Hokutofuji, look behind you!
The bear, I mean, the Ozeki, started actual on-dohyo practice today:
This included, for example, this practice bout with Tochiozan:
Up on that same dohyo, Mitakeumi is giving butsukari to Wakatakakage:
This apparently gets carried beyond the standard end-of-moshiai-session butsukari and into the realm of kawaigari:
Goeido is doing the same for Takanosho:
This session is definitely kawaigari rather than plain butsukari:
Here are a couple of practice bouts: Gagamaru vs. Takanosho, a short interlude showing Tochinoshin working out, then Meisei vs. Kaisei.
This concludes the practice part of the Jungyo. Time for lunch! And Abi is looking for something nicer than a cold bento:
This looks like a mobile stall offering various types of “don” (a bowl of rice topped with something, like curry, chicken, pork, beef, etc.).
I don’t have much from the second part of the day. But here is Takanosho before his bout, having a smiling conversation with his heya-mate, young yobidashi Hiroshi:
And the important news of the day. Do you know what this photo means?
It means Enho is finally back on the torikumi list, doing sumo!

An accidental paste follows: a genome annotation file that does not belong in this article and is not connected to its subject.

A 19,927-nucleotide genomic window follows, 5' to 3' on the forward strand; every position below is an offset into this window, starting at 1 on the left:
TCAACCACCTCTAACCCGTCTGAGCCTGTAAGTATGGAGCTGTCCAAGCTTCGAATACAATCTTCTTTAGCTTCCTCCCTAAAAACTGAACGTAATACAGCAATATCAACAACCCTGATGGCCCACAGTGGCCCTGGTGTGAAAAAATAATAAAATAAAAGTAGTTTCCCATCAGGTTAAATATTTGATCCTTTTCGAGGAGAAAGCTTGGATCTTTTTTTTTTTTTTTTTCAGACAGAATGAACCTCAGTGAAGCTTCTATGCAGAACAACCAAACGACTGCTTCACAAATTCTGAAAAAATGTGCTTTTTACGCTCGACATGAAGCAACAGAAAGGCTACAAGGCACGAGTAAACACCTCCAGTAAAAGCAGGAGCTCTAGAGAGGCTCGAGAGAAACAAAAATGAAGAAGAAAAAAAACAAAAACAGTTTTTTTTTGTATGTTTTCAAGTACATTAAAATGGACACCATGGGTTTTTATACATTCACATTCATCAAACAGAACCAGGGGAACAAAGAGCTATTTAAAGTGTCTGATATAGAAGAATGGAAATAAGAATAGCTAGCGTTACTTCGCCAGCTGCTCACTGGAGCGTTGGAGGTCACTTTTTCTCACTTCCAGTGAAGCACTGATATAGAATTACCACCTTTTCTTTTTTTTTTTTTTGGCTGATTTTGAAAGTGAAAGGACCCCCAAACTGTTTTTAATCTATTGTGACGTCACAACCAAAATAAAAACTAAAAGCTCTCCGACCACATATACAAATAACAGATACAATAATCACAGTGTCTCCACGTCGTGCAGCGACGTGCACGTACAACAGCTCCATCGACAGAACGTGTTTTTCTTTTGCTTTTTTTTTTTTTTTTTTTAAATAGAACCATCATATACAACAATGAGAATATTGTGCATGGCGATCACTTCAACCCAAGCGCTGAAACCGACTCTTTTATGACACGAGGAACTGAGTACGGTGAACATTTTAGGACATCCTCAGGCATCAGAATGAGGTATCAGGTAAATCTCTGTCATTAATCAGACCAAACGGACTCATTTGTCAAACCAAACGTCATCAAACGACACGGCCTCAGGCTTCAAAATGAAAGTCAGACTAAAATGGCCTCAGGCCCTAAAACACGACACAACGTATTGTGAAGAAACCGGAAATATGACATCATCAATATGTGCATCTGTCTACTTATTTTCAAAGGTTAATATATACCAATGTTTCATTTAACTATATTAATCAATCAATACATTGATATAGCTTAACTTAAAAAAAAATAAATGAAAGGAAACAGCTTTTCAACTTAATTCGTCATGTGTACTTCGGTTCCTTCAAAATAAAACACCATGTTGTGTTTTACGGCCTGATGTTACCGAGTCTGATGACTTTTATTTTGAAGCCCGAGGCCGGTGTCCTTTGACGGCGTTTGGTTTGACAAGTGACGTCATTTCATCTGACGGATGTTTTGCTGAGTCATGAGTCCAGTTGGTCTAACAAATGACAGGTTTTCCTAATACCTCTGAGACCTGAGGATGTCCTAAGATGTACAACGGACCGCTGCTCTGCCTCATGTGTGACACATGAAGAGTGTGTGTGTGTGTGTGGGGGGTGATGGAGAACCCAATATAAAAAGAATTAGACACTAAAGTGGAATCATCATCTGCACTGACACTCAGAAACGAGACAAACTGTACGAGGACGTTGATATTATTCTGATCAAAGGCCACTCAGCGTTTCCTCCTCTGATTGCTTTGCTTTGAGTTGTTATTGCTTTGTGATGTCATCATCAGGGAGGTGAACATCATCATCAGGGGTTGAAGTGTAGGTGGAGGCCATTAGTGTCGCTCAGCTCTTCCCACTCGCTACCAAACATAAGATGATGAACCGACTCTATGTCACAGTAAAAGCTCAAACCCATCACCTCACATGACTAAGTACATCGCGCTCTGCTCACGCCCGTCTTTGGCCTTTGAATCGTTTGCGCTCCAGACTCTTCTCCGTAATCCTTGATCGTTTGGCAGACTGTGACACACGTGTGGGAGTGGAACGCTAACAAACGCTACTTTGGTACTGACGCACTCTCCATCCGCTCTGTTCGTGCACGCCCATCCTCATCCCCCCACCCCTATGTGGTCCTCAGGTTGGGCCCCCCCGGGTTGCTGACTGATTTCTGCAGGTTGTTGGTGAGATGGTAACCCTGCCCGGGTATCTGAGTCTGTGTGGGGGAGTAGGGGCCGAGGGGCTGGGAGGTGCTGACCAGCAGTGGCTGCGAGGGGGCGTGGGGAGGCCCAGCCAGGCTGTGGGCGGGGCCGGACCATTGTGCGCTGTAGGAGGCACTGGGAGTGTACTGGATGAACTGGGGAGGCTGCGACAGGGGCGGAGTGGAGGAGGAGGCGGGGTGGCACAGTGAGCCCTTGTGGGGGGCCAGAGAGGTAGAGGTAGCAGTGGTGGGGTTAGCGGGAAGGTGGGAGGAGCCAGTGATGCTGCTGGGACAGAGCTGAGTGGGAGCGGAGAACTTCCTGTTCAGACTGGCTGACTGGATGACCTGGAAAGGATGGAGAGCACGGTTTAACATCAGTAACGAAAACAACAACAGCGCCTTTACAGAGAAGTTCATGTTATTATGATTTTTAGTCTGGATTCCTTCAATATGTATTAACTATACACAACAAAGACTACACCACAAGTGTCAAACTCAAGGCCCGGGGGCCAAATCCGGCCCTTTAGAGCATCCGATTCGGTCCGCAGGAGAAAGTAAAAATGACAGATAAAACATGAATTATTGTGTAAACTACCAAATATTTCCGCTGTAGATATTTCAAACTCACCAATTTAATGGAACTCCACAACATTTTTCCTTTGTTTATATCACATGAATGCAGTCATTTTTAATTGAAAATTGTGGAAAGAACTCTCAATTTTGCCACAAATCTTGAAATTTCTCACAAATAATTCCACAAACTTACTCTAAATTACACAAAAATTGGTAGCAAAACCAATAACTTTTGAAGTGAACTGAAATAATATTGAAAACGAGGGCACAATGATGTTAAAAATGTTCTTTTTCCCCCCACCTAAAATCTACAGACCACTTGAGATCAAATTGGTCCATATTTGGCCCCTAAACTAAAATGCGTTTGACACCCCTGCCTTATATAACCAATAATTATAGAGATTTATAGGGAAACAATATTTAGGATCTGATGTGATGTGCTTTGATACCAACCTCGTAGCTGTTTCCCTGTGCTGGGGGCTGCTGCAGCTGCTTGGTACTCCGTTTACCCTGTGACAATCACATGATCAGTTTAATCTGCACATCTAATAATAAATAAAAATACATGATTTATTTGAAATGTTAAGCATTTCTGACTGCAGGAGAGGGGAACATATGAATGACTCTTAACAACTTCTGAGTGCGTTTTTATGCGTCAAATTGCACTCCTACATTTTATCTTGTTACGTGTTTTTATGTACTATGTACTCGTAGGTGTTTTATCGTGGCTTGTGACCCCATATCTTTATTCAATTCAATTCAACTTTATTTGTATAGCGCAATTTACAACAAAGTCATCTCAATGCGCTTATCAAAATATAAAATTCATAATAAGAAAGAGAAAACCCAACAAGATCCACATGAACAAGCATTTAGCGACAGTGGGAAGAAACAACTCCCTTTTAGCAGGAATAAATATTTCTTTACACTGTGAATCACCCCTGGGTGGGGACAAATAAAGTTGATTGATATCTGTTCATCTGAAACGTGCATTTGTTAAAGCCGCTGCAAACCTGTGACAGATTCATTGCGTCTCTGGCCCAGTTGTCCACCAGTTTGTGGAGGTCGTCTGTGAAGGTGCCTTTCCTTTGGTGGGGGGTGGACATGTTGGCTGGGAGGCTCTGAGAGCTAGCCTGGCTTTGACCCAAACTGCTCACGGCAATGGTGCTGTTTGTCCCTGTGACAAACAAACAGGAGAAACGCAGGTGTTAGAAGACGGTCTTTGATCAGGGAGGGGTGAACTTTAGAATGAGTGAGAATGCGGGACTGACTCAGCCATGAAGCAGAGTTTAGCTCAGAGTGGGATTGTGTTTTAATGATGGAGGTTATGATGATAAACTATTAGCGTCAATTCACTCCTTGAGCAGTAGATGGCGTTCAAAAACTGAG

Unfortunately, it looks like he is being yori-kiried by Daiamami here.
No pin-up photo for you today. Instead, here is a video with some comments by Hakuho and Takakeisho. Hakuho responds to questions about his naturalization process. That is, he is not responding to questions about it:
Hakuho: “Nothing is decided yet. I was surprised this made such a splash in the news. There are many supporters, family, relatives I have yet to inform about this. For the time being, all there is to do is wait for the results”.
He says he wants to “Start Reiwa well, following the good closure of Heisei”. The reporters take it as a wish to win his 43rd yusho in May. Of course, there’s that pesky injury.
Takakeisho says he has all but gotten used to his new Ozeki status, and that he wants to work on the fundamentals, because “An Ozeki needs to have a body”.
🌐 Location: Yasukuni Shrine, Tokyo
After the fairly modest event we had up north in Ibaraki, the Jungyo returns to Tokyo for one of its permanent events – the dedication sumo event at Yasukuni Shrine.
As John Gunning mentioned in his recent article about Jungyo, this event is free of charge, and allows about 6000 spectators to enjoy a day of sumo right at the heart of the big city.